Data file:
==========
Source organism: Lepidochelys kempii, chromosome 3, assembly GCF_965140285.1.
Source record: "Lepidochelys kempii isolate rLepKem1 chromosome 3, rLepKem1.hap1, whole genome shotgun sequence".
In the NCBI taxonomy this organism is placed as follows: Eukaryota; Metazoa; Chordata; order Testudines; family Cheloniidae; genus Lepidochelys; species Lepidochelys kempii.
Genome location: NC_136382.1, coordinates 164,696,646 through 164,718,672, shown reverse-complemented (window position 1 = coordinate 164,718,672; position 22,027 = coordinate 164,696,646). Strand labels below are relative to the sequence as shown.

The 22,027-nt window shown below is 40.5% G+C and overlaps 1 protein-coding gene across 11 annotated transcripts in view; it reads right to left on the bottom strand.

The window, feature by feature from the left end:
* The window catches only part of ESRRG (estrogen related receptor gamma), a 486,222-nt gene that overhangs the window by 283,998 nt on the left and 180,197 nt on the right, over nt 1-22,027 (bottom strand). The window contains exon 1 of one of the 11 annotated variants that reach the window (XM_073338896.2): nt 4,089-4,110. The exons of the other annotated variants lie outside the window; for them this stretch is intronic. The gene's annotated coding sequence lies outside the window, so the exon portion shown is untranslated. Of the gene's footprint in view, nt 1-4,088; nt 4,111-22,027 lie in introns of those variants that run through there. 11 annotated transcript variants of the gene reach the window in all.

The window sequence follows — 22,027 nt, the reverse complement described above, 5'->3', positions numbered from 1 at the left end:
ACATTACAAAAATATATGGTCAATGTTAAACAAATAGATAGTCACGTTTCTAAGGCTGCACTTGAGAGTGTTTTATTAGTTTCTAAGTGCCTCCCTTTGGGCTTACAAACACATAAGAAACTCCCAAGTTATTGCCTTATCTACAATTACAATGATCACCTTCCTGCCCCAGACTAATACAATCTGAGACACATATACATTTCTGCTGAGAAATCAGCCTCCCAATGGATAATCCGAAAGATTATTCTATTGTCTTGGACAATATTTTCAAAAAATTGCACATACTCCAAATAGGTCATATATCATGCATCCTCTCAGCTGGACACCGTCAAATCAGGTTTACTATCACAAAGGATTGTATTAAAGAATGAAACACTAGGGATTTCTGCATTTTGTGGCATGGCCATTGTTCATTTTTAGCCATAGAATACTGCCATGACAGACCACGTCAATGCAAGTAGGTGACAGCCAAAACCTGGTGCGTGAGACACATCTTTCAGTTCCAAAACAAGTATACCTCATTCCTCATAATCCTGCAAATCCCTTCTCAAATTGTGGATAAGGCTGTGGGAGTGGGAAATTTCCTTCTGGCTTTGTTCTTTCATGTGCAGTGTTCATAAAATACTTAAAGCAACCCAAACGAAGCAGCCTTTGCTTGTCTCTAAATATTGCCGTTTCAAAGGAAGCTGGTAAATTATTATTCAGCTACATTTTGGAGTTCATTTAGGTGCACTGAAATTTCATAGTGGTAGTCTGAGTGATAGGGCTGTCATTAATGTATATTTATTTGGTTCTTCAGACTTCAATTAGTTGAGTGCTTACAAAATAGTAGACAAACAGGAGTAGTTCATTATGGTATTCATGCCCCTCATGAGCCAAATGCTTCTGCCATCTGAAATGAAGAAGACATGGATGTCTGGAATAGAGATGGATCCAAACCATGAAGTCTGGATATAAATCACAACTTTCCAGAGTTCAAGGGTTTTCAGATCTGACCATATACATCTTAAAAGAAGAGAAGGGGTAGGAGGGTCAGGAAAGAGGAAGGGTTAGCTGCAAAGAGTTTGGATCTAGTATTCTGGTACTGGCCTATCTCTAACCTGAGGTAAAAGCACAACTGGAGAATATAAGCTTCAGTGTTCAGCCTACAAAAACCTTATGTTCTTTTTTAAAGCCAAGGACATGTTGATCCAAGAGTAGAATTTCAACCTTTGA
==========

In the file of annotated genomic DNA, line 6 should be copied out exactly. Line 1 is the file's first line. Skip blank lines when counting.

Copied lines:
The window, feature by feature from the left end: